Apr 25, 2024 - News

Cleveland police reform is "running in place"

Photo illustration of a Cleveland Police cruiser with lines radiating from it.

Photo illustration: Brendan Lynch/Axios. Photo: Angelo Merendino/Getty Images

The monitoring team responsible for overseeing the consent decree — the settlement agreement between the Department of Justice and the Cleveland Division of Police — slammed the City of Cleveland in its latest semiannual report.

Why it matters: Police made no progress in the final six months of 2023, after improving compliance in at least a dozen areas in the previous reporting period.

  • Monitor Karl Racine directed the brunt of his criticism not at police, but at city leadership, who, he argued, improperly denied the monitoring team access to data and information crucial to their work.

What they're saying: "By any measure, this static performance — akin to running in place — is insufficient," wrote Racine.

  • "This is especially so given the urgency that the Cleveland community understandably demands."

Catch up quick: Cleveland police have been under a consent decree since 2015, when the Justice Department found that officers had engaged in a "pattern and practice" of unconstitutional policing.

  • The division must meet compliance in a number of areas — including use of force, crisis intervention, community policing, accountability and oversight — before the consent decree is lifted.

The other side: City spokesperson Tyler Sinclair tells Axios that the administration "strongly disagrees" with the monitor's assessment and that allegations of unwarranted delays and limited database access were "patently false."

  • "The City made our intentions VERY clear in that we wanted to provide [the monitoring team] with unredacted access to all records and tried to resolve this issue by requesting that we jointly approach the court," Sinclair wrote in an email.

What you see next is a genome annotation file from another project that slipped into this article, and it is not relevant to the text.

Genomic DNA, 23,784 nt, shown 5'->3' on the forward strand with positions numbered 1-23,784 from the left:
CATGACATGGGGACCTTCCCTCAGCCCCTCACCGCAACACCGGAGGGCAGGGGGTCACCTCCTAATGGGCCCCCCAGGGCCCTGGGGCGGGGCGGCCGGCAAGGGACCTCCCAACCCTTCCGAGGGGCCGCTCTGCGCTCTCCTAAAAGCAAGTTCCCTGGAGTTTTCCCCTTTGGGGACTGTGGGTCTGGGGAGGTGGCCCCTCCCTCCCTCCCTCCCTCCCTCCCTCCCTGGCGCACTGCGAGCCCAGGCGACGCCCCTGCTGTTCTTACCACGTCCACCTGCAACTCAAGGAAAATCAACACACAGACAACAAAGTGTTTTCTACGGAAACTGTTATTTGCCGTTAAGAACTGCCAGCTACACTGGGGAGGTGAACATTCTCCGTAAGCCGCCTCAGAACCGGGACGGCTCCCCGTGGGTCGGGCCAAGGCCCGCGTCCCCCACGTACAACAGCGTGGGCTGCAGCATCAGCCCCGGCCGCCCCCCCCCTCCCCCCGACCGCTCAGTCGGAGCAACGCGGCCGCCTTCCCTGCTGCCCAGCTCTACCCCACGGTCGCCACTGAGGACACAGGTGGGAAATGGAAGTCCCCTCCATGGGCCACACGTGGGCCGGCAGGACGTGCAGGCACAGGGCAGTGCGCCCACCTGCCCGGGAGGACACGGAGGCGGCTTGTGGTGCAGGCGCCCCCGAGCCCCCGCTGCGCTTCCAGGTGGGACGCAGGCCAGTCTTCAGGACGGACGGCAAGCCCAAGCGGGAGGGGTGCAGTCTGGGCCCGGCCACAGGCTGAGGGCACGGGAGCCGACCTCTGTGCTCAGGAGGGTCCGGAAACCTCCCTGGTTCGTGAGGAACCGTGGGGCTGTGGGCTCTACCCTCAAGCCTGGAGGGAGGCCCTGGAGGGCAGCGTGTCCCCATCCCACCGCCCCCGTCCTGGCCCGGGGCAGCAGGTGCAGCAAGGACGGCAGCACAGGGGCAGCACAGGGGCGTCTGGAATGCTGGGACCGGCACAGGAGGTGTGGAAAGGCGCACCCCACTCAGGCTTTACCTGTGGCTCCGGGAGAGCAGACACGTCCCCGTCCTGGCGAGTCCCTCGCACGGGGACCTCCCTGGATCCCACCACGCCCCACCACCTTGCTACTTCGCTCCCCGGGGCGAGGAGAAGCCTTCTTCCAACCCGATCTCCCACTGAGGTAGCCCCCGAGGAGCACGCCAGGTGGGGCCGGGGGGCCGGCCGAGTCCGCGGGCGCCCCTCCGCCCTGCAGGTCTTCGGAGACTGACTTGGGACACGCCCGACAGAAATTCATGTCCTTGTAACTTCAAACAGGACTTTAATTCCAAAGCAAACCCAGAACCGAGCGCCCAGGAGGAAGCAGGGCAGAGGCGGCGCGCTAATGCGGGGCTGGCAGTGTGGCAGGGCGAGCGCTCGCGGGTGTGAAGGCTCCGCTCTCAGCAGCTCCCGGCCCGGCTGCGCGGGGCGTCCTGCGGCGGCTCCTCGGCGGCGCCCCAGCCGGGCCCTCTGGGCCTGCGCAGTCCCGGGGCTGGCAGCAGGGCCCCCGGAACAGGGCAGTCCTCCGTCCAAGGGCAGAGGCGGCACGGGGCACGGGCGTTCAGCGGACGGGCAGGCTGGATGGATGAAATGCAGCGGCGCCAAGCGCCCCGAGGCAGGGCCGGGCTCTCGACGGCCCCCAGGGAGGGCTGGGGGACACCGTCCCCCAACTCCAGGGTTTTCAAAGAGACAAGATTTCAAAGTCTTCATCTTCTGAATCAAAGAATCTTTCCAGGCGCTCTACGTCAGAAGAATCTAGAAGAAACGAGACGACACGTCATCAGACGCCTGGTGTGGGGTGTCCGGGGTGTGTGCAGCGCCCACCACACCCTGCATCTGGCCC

The latest: At a hearing Monday, city officials told Judge Solomon Oliver that they believe providing unredacted records could break federal law.

Inside the room: At a community meeting Tuesday evening, Cleveland residents — including Samaria Rice, the mother of Tamir, who was shot and killed by police in 2014 — noted that it has been nine years since the five-year consent decree was put into effect.

  • "I don't know how you can say [CDP] is committed to earning trust," Rice said. "If they were, they would be in compliance."

What's next: Police have made demonstrable progress in multiple areas, including use of force and crisis intervention, and the monitoring team said it intends to begin its final assessment of those areas later this year.

The bottom line: "Simply put, this city can and should do much better," Racine wrote. "The residents of Cleveland deserve no less."

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